In the busy world we live in stress levels often increase during the year as demand on finances, time and energy increases. If you work in a stress filled environment or find family get together’s a minefield… recognising when someone’s buttons been pushed by identifying warning signals can help you turn things around quickly.
Stress is like flu… it’s Contagious often spreading to infect everyone!
Recognising non-verbal cues that reflect a range of freeze, flight or fight signs such as posture, gestures and facial expressions indicating stress can be very helpful. Despite the image someone’s trying to project these signals betray our true emotional state.
Identifying “warning bell” signs can stop the stress bug spreading so you can turn challenges into positive outcomes.
At the freeze/flight end of the spectrum people exhibit rounded, hunched shoulders almost folding in on themselves, chin tilted down, locked ankles and wringing hands. They blink more frequently, perspire more, look flushed or very pale, frequently touch their face, rub their eyes or avoid eye contact.
Often, people use pacifying gestures such as putting objects in their mouths, self-touching/hugging, brushing off clothing or stroking hair. They use objects or body parts as barriers to feel safe, such as folding arms, sitting on hands, crossing legs and turning body parts away, eg, feet facing the door for a quick exit.
They may also exhibit micro-expressions of fear or anxiety with a tense forehead, lifted brows, tight, closed mouth, wide glazed eyes or sad drooping chin with a down turned mouth.
On the fight end of the spectrum people may exhibit all of the above including invading others’ space, fast movements, gritted teeth, clenched jaw, arms and hands, using jerky or very definite larger movements, pointing or hand waving.
Search for at least three consistent signals to help support your assessment. No single body language signal is a reliable indicator, eg your client’s folded arms may simply mean she’s cold or taking time to process and internalise her thoughts.
However, if your boss’s arms are folded, with his chin down, eyebrows lowered, with a wide A-frame stance and he’s stomping around the office most of the morning, this cluster of repetitive posture, gestures and expressions suggest frustration or anger, and high stress levels.
In stressful or conflict situations people often hold their breath, breathe shallowly or hyperventilate, closing their posture and cutting down oxygen to the brain. This limits clear thinking, tightens the body, diminishing physical strength and confidence which lowers their ability to manage difficult situations.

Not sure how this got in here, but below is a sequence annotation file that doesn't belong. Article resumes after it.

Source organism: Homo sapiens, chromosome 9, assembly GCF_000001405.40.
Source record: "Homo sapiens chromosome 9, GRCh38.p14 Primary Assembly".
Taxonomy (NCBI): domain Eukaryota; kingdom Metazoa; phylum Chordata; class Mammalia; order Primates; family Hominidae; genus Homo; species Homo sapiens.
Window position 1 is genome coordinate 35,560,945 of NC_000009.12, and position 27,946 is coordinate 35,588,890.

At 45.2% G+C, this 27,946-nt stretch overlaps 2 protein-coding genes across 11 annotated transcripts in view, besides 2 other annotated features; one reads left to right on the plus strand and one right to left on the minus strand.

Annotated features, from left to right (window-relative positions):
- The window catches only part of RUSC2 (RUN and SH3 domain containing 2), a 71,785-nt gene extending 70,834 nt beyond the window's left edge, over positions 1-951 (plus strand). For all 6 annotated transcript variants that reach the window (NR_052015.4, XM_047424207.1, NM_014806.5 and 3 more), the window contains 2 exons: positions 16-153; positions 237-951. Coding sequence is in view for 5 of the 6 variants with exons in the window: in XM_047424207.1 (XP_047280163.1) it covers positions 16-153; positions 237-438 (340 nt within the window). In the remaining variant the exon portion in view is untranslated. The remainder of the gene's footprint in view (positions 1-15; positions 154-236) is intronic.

To take charge of your state its important to breathe deeply, open your posture, stay calm and centered. Which is exactly the opposite of the freeze, flight or fight body language often exhibited during times of stress.
Creating a more relaxed environment with your body language during challenges enables you to manage your stress and anxiety and calms others too. By stabilising your body it’s easier to deal with difficult people and turn challenging situations around more effectively.
Take a Possibility Pause
The 1st step to Body Language Empowerment is Awareness. So “Check In” with yourself at natural stop points during the day, such as meal times and bathroom breaks.
Place a hand on your stomach, feel your feet on the floor, open your posture, stand tall, and take three slow, deep breaths down to your stomach filling up your body with oxygen. Breathe out anything that no longer serves you… stress, anxiety, fear, anger etc.
Introducing regular ‘Possibility Pauses™’ calms your whole system, releases pressure build-up and helps you develop your relax muscle to use when things get tough. It allows more oxygen to flow to your brain to be able to think more clearly and create new possibilities in each moment.
Open Your Body Language
Research shows that when you use open body movements and gestures (upright posture, arms open with palms facing up, feet forward shoulder width apart) you’re more receptive to others and can absorb more information.
Being open can help you defuse stress filled situations as others are far more likely to warm to you as you’re exhibiting a welcoming and non-threatening persona.
Walk it Off
During heightened stress, go for a short, brisk walk to allow your body to release built up adrenaline and tension enabling your body to re-balance your equilibrium.
When you’re unable to go for a walk, go to the bathroom or another room and walk fast on the spot for one minute. Then raise your arms high above your head in a triumph pose. This lowers the stress hormone cortisol and increases testosterone quickly increasing your confidence and calming your state. It works a treat!
Whatever the situation, when you smile, even if it’s only internally, you lift your energy, increasing the flow of endorphins (your happy hormones) through your body to lighten your mood, so you’re more able to see the humour in difficult situations.
Create your own ‘lighten up’ folder on your phone or computer with funny and inspiring photos and videos that uplift you and make you smile when things get tough. Develop a habit of checking in to lighten up for a minimum of 5-10 minutes daily so you develop an inner resilience to see you through challenging times.
By stabilising your body language you’re able to “be” in heightened stress situations, easily identifying warning signals in others without it having a major impact on you personally .
You’re able to be responsive rather than reactive so you can quickly determine whether to offer support, apologise, walk away, stand your ground or mirror the other person’s body language to increase trust and rapport to increase your influence and impact even in the most challenging of situations.